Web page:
• Media and telecommunications — Streaming media, smartphones, tablets, browsing behavior and text messages are captured at ever-increasing rates all over the world, representing a potential treasure trove of knowledge about user behavior and tastes.
  • Health care and life sciences — Electronic medical records systems are some of the most data-intensive systems in the world and making sense of all this data to provide patient treatment options and analyze data for clinical studies can have a dramatic effect for both individual patients and public health management and policy.
  • Retail and consumer products — Retailers can analyze vast quantities of sales transaction data to unearth patterns in user behavior and monitor brand awareness and sentiment with social networking data.

Data Warehouse Integration
To apply this new technology effectively, it is important to understand its role and when and how to integrate Big Data with the other components of the data warehouse environment. In a vast majority of cases, Big Data does not replace the data warehouse. Hadoop is built for speed and flexibility across huge sets of often unstructured data, but is best used for fairly simple workloads, such as sorting, aggregating, converting, and filtering. Hadoop is also not intended to manage schema structure, referential integrity or security. Database management systems are therefore still a vital part of the overall solution architecture. So how will Big Data Analytics be incorporated with existing BI/DW investments?

Hadoop provides an adaptable and robust solution for storing large data volumes and aggregating and applying business rules for on-the-fly analysis that crosses boundaries of traditional ETL and ad-hoc analysis. It is also common for the results of Big Data processing jobs to be automated and loaded into the data warehouse for further transformation, integration and analysis. This allows Big Data to be integrated with data from other sources and exposed to users via BI tools, dashboards and reports. Several options are available for extracting data from Hadoop into the data warehouse. IBM, Informatica, Microsoft, Oracle and SAP have released or announced tools to interface between Hadoop and relational database management systems.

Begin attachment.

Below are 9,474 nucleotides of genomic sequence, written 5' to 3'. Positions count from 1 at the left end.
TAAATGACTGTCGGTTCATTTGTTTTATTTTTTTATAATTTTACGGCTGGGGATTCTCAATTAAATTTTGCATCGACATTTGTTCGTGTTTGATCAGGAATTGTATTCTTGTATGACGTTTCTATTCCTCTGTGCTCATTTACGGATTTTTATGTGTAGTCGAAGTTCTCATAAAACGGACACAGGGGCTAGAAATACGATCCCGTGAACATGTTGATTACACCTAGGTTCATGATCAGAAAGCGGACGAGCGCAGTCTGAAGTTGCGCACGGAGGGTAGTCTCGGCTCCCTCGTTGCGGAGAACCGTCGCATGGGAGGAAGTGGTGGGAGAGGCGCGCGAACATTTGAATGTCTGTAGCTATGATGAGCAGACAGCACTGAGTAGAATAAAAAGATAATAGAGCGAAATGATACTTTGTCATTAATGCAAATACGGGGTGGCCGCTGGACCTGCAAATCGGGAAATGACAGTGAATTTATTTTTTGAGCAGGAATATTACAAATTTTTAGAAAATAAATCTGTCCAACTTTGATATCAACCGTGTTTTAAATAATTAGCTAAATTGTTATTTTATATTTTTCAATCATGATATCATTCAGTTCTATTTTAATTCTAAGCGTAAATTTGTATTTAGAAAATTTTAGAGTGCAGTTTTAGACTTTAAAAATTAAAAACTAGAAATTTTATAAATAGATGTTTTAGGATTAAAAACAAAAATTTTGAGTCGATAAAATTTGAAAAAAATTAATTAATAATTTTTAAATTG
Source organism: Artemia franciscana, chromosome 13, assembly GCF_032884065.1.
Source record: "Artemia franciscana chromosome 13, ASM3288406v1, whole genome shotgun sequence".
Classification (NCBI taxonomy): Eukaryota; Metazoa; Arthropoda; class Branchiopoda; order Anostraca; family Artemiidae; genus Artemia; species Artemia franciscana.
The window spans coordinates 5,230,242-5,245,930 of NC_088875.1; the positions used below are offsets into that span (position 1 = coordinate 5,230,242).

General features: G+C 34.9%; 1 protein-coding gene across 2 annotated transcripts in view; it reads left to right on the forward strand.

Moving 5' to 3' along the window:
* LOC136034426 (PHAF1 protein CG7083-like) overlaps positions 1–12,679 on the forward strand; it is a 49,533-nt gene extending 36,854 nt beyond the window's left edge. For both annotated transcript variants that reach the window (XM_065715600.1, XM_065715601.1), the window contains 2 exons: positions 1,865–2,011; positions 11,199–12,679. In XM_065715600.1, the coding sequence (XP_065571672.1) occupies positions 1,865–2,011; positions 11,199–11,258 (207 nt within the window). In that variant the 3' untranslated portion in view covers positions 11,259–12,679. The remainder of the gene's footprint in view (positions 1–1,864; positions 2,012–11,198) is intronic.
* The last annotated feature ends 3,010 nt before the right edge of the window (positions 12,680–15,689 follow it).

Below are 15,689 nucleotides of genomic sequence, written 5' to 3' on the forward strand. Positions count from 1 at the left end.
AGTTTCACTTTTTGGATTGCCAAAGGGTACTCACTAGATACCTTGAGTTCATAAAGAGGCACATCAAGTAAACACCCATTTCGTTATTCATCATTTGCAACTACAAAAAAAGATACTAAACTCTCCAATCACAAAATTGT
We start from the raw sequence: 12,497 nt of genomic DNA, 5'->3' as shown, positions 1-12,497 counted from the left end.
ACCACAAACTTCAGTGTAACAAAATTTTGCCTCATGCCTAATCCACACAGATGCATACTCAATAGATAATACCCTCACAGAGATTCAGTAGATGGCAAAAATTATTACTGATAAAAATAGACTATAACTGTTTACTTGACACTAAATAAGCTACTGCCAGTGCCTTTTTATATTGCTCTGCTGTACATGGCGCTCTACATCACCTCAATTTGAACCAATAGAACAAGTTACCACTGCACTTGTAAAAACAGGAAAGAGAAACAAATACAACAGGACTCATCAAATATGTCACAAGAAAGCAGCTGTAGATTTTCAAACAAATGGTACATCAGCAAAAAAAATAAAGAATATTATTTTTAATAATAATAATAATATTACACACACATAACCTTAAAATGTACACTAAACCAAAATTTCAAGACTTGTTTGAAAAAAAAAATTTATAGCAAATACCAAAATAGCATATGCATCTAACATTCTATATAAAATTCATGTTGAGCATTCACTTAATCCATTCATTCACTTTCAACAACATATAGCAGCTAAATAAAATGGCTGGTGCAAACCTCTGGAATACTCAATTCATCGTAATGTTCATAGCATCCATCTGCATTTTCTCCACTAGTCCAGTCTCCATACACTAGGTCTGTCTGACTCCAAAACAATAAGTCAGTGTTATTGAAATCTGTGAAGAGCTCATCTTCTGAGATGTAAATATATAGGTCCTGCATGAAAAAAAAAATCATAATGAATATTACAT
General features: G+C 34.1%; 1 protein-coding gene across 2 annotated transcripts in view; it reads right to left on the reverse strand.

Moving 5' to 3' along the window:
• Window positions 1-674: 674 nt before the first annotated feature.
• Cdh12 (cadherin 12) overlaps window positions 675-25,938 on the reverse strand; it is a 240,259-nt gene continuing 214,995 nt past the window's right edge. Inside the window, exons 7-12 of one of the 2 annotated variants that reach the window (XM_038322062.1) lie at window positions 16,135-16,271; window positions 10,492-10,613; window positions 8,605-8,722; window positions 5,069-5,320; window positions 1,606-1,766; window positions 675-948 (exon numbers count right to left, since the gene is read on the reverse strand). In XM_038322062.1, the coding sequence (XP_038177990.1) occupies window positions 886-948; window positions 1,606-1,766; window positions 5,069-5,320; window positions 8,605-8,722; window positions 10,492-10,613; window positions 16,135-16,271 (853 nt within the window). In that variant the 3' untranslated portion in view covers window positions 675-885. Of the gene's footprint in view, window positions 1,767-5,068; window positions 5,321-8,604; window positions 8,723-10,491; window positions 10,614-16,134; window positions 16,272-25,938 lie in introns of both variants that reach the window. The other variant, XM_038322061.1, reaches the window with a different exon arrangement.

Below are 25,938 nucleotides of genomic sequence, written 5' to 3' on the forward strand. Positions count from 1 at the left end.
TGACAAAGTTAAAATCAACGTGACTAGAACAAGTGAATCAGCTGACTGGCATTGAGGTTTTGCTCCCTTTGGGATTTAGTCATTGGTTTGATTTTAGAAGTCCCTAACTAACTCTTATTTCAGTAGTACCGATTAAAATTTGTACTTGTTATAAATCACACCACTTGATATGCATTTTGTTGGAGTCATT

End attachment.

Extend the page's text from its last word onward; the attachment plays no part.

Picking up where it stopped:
User-Friendly Tools for Big Data
Tools like Apache Pig and Apache Hive provide SQL-like frameworks for advanced data analysts to run queries directly against data stored in Hadoop. This is an effective way to do targeted, one-time analysis, perform exploratory data mining, or develop queries that may later be automated and loaded into a data warehouse. However, these tools require technical expertise and do not cater to end users.

Luckily, there are some exciting end-user tools coming in 2012. Tableau has support for drag and drop Hadoop reporting currently in beta and Microsoft recently announced the Hive ODBC driver and the Hive add-in for Excel which will allow end-user access to data stored in Hadoop through Excel, PowerPivot and Analysis Services. Tools that enable end users to slice, dice and visualize data in Hadoop will become increasingly important components of a company’s Big Data analytics arsenal over the coming years.

Big Data adoption will continue to be driven by large and/or rapidly growing data being captured by automated and digitized business processes. Successful adoption of this technology requires turning this raw information into usable knowledge throughout the enterprise. To accomplish this, companies will need to intelligently incorporate Big Data into their existing information management systems and take advantage of the developing ecosystem of integration and analysis tools. As we move into the age of Big Data, companies that are able to put this technology to work for them are likely to find significant revenue generating and cost savings opportunities that will differentiate them from their competitors and drive success well into the next decade.

Harlan Smith is a Manager in the Business Intelligence and Performance Management practice at Hitachi Consulting, specializing in business intelligence engineering, architecture and project/program management. Harlan is a graduate of the University of Puget Sound in Tacoma, WA, and currently lives in Seattle where he has been a consultant since 2005. Follow him @smithharlan on Twitter.